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  1. #1
    Super Star Member J_J's Avatar
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    Power-Trac 1445, KUBOTA B-9200HST

    Default Lifting capacity

    Does anybody know if the lifting capacity includes the bucket, or is it the bucket plus what you can safely lift. If you put the forks on, does the lifting capacity remain the same?
    J.J.

    When I works, I works hard. When I sits and thinks, I goes to sleep.

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  2. #2
    Elite Member
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    MrJimi's Avatar
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    Jan 2006
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    NorthEast, Florida
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    Case 1845 C Skid steer

    Default Re: Lifting capacity

    J_J, why does this sound familiar?? I know it's a great question because I don't have an accurate answer for you. I think its without anything. But if you have nothing? How can we pick-up anything.
    I am watching for the answers also
    By the way, I had a great this weekend, Thanks
    Jim
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    Case 1845C with dirt bucket, forks, 3 point quick hitch on the front, 30'. boom, 6 & 1/2 foot disc harrow, 5 foot Howse RC, root and tree bucket and Grouser tracks and a Ford F-550 pick up,7.3 Turbo with Auto and a Crosley 25' X 8'.6" X 14 K D/O trailer.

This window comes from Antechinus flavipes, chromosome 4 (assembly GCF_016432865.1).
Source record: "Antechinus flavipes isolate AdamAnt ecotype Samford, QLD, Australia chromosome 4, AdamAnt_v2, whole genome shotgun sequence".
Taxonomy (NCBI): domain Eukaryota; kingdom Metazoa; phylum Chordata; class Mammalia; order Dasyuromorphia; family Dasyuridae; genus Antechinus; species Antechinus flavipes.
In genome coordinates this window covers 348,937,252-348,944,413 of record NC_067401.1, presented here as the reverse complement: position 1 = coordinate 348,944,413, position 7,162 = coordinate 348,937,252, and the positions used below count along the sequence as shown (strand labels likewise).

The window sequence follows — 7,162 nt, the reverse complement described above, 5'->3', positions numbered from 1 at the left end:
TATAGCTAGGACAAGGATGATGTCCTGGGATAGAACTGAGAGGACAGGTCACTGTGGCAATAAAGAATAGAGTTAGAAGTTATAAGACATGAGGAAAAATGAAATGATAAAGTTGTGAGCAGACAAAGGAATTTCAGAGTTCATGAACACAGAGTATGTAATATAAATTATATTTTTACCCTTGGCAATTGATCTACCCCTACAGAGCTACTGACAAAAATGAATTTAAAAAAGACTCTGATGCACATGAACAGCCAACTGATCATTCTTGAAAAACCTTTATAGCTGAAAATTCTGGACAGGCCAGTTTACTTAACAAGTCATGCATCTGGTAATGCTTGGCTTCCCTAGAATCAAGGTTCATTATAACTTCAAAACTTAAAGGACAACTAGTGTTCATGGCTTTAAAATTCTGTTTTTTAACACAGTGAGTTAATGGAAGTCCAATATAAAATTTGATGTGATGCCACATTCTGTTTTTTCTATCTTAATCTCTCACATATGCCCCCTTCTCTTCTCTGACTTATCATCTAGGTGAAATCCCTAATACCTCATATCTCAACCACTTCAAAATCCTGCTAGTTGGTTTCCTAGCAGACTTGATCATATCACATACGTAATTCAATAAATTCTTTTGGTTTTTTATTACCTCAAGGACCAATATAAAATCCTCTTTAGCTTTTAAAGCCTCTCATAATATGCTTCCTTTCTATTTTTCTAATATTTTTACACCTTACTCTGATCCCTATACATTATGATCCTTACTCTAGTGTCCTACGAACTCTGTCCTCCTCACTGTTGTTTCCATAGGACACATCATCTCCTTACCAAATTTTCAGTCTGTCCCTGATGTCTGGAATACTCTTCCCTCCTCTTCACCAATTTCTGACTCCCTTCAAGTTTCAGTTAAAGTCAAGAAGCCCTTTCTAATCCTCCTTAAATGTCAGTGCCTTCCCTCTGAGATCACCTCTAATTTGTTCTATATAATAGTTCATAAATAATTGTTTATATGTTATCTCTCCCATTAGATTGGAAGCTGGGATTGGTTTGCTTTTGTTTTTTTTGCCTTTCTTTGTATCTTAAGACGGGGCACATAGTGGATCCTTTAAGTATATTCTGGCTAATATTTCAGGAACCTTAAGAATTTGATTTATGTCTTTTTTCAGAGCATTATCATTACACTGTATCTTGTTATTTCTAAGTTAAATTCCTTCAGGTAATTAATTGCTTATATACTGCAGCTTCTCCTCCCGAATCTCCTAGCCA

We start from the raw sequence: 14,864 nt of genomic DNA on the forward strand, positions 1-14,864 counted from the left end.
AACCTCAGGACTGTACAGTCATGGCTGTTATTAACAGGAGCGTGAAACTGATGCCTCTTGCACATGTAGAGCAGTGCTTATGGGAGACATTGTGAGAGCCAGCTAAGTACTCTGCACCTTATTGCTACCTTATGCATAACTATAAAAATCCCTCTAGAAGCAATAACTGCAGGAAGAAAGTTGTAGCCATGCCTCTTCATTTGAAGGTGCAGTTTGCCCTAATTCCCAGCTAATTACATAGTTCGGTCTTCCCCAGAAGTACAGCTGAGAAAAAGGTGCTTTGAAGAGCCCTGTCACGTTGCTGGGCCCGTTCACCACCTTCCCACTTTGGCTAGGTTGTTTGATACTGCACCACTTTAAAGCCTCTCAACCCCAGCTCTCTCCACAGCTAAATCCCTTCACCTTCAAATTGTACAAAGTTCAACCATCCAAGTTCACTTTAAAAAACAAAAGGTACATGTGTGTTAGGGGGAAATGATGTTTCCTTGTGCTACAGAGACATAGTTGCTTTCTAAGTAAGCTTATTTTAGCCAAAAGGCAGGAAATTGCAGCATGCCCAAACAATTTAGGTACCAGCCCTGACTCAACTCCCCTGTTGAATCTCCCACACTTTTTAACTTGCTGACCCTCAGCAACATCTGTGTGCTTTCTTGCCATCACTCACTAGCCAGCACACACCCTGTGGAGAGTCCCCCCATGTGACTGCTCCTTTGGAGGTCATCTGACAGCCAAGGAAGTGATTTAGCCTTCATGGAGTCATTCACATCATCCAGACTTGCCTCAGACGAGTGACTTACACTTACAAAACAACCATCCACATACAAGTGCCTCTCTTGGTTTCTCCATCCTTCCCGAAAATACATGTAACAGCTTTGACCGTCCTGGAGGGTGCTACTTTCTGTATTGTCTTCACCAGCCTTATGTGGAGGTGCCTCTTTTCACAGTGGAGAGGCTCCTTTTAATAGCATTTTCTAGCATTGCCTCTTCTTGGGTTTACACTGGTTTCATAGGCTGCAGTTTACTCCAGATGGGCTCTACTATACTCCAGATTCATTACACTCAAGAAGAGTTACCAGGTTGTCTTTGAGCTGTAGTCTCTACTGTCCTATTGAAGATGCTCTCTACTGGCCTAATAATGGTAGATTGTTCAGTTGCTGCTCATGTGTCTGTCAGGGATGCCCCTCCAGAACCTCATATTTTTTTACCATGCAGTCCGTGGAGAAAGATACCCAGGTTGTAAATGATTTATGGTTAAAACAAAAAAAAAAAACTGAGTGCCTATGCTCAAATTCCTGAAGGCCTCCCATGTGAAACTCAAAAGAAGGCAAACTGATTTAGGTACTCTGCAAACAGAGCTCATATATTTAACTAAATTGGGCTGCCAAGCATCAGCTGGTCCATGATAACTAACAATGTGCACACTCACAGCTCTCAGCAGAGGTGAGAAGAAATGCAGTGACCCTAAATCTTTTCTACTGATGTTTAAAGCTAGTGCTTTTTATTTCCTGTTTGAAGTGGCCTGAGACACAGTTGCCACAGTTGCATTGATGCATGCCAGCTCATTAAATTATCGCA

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  3. #3
    Platinum Member
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    Nov 2002
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    781
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    Eastern PA
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    PT 1845, Bobcat A300, JD Trail Gator

    Default Re: Lifting capacity

    Quote Originally Posted by J_J
    Does anybody know if the lifting capacity includes the bucket, or is it the bucket plus what you can safely lift. If you put the forks on, does the lifting capacity remain the same?
    For equipment like skid steers the lifting capacity is done according to accepted standards and it is my understanding that it includes any attachment, including either a bucket or forks.

    However, as has bee discussed in other threads, PT apparently does not determine their lift capacity according to any recognized standard. For that reason I think the only way to get an authoritative answer would be to ask PT for explanation of how they determine the lift capacity of their machines.

  4. #4
    Elite Member BobRip's Avatar
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    Sep 2004
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    4,144
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    Powhatan Va.
    Tractor
    2000 Power Trac 422

    Default Re: Lifting capacity

    I picked up a stone that was weighed when purchase as 813 pounds. The 422 (rated at 800 pounds) would just lift it using the forks. I had a person standing on the back bumper so this was over 200 pounds of counter weight. The stone was about 24 to 30 inches in diameter and six inches thick so its center of graviity was at least 1/3 of the way out onto the forks. These seems like a pretty honest weight rating if you don't mind adding a counter weight.